Narrative and Exposition (Part 5)

As has been mentioned, the best way to move a story along is through dialogue. Here is an example of a devotional that is almost entirely dialogue. It is taken from my book, Rest Stops for Single Mothers.

The Fire

“Mom, I had to abandon my car,” my son’s voice sounded breathless on the other end of the telephone line. “Flames were jumping across the highway. Burning branches fell into the back of my convertible.”

“Are you OK?”  I asked, concern filling my voice.

“Oh, Mom, I’m fine, but I’m worried about my car.”

“Tell me what happened. Maybe I can help,” I offered.

“I was on my way home from class, and I could see the fire burning out of control in the Santa Barbara hills, but it seemed far away. The freeway was blocked, so I took the old highway towards town. About half-way there, people on either side of the road had been told to evacuate their homes. Everyone was trying to leave. There was a huge traffic jam. Suddenly, flames  jumped across the highway, and that’s when it happened.”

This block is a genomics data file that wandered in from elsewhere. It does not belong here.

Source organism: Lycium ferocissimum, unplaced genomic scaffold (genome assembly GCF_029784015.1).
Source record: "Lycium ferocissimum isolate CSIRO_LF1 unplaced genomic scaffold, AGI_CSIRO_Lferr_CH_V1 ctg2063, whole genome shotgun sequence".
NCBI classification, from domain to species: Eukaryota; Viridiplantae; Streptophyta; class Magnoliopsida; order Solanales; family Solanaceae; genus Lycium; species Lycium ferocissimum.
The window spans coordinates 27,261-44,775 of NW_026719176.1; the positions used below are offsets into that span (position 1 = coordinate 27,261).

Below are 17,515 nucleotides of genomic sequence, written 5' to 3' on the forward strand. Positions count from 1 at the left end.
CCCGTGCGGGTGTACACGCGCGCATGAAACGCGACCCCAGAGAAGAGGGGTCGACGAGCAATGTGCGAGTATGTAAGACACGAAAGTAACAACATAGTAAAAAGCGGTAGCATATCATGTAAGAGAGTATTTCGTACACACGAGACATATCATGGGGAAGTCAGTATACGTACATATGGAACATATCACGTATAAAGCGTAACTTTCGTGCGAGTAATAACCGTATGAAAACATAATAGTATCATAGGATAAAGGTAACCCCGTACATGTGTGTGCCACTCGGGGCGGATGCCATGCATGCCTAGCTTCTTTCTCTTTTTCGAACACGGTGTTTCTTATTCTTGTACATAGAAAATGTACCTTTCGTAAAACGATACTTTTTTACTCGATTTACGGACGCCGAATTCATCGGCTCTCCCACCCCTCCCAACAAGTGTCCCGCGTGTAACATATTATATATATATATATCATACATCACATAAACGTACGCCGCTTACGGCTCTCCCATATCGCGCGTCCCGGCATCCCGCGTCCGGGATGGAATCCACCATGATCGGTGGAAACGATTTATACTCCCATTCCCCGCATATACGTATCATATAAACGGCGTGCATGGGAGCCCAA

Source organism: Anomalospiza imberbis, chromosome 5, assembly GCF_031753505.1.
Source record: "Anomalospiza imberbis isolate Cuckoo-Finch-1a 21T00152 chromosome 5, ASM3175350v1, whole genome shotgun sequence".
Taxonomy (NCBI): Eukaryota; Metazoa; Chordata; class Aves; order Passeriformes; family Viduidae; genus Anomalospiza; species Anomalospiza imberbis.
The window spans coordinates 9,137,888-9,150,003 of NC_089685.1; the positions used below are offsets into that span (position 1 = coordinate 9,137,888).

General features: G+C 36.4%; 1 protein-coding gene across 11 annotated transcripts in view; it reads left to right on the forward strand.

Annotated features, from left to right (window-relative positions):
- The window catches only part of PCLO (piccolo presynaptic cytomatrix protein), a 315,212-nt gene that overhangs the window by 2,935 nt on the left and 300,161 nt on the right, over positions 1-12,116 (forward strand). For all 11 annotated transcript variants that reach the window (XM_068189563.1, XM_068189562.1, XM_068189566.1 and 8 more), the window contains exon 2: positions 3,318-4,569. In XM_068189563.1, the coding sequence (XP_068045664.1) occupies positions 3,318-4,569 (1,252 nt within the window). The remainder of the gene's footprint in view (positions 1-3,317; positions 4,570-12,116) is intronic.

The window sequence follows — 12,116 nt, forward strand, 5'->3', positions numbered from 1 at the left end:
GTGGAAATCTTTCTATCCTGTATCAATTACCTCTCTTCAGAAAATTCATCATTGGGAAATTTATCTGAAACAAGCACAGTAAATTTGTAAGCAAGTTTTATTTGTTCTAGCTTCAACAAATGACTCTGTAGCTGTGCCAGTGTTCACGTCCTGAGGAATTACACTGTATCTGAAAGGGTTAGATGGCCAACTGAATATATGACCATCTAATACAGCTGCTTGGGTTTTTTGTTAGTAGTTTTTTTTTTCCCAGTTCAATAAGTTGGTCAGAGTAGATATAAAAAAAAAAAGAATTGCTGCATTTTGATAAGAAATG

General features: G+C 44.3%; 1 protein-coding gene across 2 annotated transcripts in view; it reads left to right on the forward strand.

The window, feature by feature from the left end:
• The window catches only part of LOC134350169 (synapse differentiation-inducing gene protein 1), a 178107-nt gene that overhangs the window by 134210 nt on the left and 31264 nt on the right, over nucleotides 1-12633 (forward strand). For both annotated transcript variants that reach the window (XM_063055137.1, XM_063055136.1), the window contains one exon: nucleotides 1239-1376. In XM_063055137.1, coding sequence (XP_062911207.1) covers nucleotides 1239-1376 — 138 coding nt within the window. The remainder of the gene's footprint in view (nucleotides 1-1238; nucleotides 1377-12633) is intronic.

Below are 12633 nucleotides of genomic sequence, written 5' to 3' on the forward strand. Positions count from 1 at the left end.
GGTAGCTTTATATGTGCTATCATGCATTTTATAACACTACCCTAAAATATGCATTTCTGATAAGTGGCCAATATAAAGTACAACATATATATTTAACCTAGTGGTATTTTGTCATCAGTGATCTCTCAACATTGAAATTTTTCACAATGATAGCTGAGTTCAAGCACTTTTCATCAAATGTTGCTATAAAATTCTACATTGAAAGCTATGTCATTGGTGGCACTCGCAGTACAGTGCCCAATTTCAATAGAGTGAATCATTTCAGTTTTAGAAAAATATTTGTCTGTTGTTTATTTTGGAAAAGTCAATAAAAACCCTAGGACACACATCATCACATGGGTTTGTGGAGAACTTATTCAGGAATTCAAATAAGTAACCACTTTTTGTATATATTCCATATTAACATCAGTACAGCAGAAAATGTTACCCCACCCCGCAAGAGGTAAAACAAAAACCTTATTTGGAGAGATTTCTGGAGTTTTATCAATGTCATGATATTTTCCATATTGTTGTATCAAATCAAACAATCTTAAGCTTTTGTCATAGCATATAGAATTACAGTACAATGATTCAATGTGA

Rich was talking so fast that I didn’t understand everything. “That’s when what happened?” I asked.

“My clutch cable snapped, and I couldn’t shift gears. I pulled over to the side as far as I could and had to abandon my car.”

“What did you do then?”

“I called my girlfriend to come and get me. Mom, I can’t afford to lose my car. I don’t have comprehensive insurance on it, and I’ll have to drop out for a semester if I can’t get to school.”

I knew Rich was right. Rich’s finances for his college education were extremely tight. Without his car, he’d have to leave school and obtain a full time job to earn money for a new one. I saw no alternative.

“Let’s pray about it, Rich. God knows the situation.”

I rarely pray for material possessions, and I’ve never prayed for a car before, but this time I did. “Lord, You know Rich needs that beat-up Volvo convertible to get to his college classes. Please spare it in this fire. We pray that the fire will soon be contained.”

Three days later, I received another call from Rich. “Mom, they finally let me check on my car. I caught a ride back to where I left it. The fire burned to within a hundred feet, and it’s full of ashes, but it runs. It’s in the shop now getting a new clutch cable.”

God has taught us to pray specifically. In this case, He knew how important that car was to Rich’s education. He spared the car, and I learned an important lesson. When things look bleak, when money is tight, God is there, showing His presence in the smallest details of our lives.

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